Terry's story is common. Due to a genetic disease, PKD (Polycystic Kidney Disease), his kidneys are failing. His life has dramatically changed from working as a truck driver, riding his 2003 Harley and hanging out with friends.
Now, he spends 3 days a week, four hours each day, hooked up to a dialysis machine. That won't last forever. Even though there have been a lot of advancements in dialysis, time will run out. Dialysis is a temporary fix. It's benefits come at a cost. You don't hear a lot about people on dialysis dying of kidney failure. Many times, these patients die because of the tremendous stress on their heart.
The only way that Terry can regain his strength (He can't even lift 20 pounds anymore) and stamina is with a transplant. He's done all of the things that his doctors have advised. And, yes, he is on the waitlist.
Terry's blood type, O, could make him a universal donor (if only he were healthy). However, he can only receive a kidney with someone with Type O blood. The waiting time is long for a Type O kidney from someone is deceased. If Terry gets a kidney from a deceased donor, it will allow him to live dialysis free for an average of 7-10 years. However, with a kidney from a living donor (like I did), the "lifespan" of the kidney can double!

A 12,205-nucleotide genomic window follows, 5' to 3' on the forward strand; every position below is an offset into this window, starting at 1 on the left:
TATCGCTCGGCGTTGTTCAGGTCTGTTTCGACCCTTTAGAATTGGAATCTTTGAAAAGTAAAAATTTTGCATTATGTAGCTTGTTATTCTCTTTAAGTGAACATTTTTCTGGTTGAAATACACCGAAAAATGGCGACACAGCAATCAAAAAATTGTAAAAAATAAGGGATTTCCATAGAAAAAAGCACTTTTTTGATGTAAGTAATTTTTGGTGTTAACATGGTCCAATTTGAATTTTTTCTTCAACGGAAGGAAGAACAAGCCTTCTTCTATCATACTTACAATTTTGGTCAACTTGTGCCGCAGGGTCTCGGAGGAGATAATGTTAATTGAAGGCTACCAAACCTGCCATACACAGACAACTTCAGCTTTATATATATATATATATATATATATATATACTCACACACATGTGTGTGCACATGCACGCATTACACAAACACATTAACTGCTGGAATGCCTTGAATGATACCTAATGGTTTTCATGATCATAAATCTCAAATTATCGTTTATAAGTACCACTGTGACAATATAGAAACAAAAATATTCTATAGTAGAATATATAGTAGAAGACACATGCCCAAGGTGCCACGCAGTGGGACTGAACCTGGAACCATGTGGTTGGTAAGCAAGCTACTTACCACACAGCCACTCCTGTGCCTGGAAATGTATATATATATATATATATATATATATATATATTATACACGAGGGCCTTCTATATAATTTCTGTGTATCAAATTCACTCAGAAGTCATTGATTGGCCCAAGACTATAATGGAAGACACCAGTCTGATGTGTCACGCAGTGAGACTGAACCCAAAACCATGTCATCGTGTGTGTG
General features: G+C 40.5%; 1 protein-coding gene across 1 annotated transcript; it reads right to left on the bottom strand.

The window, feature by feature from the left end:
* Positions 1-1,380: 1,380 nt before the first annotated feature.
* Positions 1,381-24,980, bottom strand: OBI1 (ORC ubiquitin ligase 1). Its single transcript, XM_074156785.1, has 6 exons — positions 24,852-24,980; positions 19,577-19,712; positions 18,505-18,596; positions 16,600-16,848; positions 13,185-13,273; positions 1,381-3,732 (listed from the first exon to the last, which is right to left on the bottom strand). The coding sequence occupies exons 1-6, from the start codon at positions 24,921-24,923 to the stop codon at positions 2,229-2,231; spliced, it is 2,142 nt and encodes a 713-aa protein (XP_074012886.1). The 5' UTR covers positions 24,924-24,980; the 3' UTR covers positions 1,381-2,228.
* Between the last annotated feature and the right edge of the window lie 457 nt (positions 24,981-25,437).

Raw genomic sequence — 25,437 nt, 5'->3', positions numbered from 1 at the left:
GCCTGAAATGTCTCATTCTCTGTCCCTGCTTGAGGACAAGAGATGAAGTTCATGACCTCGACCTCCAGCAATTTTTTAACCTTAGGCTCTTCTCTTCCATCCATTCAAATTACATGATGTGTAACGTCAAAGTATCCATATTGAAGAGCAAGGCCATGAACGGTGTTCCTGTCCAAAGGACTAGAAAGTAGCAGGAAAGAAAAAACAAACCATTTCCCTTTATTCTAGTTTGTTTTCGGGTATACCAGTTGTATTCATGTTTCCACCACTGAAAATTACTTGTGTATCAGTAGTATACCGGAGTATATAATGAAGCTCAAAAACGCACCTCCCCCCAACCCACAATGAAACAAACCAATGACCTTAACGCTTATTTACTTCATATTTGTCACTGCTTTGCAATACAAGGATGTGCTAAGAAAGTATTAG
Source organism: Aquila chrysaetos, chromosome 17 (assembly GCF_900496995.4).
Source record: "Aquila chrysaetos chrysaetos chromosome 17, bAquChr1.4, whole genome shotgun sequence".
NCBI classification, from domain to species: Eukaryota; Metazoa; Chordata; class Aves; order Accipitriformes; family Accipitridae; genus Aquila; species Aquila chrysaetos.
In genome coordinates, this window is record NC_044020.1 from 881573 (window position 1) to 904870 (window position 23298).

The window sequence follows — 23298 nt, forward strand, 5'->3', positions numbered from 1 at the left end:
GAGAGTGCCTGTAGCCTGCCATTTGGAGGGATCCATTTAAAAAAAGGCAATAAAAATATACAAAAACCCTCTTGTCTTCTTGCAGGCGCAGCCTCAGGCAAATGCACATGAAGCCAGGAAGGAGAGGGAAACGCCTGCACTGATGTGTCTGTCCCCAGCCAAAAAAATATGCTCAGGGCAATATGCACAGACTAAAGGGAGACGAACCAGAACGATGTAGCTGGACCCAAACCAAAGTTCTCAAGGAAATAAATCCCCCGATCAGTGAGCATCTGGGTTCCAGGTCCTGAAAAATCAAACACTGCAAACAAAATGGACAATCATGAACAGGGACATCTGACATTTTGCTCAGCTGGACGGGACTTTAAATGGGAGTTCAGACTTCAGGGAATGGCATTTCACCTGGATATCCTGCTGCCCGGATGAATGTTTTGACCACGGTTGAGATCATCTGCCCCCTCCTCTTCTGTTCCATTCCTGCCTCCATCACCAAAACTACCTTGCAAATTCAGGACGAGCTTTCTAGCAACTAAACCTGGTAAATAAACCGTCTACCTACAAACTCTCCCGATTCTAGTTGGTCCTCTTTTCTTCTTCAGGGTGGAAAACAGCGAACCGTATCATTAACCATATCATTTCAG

And here's a sad statistic. Every day, 18-20 people die while they are waiting for a life-saving transplant. (Click on my "about" button to learn why I decided to give.)
Some people automatically rule themselves out because they don't have the right blood type. But there is still a way. If someone began the testing process and "qualified" as a suitable donor, s/he could donate in something called a paired exchange. Here's a link from the Living Kidney Donor Network (www.lkdn.org) Click here to learn how any blood type could help Terry.
I challenge you to learn more about kidney donation. Choosing to step forward is a big decision. It's very personal. You can find out information about the process at the Piedmont Hospital in Atlanta, GA by visiting this website. Call the Transplant Center's number (888-605-5888) and tell them Terry's information (His name and birthdate 3/26/58). The transplant center can answer any questions that you might have. There is even a screening form on the website. Again, it's anonymous. Check it out. Who knows? You might even be a good donor candidate. I was floored to learn that I could donate a kidney at age 54.
I had many questions:
- Could I afford it? Yes, because the testing, procedure and follow up would all be paid by my recipient's insurance (at no cost to her).
- Would I have huge scar? Most likely no. Most donors are operated on as a laporoscopy ( 3 small incisions and one a few centimeters long).
- Would I have to take medication after the surgery? No. As a matter of fact, I went right back to my normal life. (Well, except for the fact that I became much more grateful for my health.)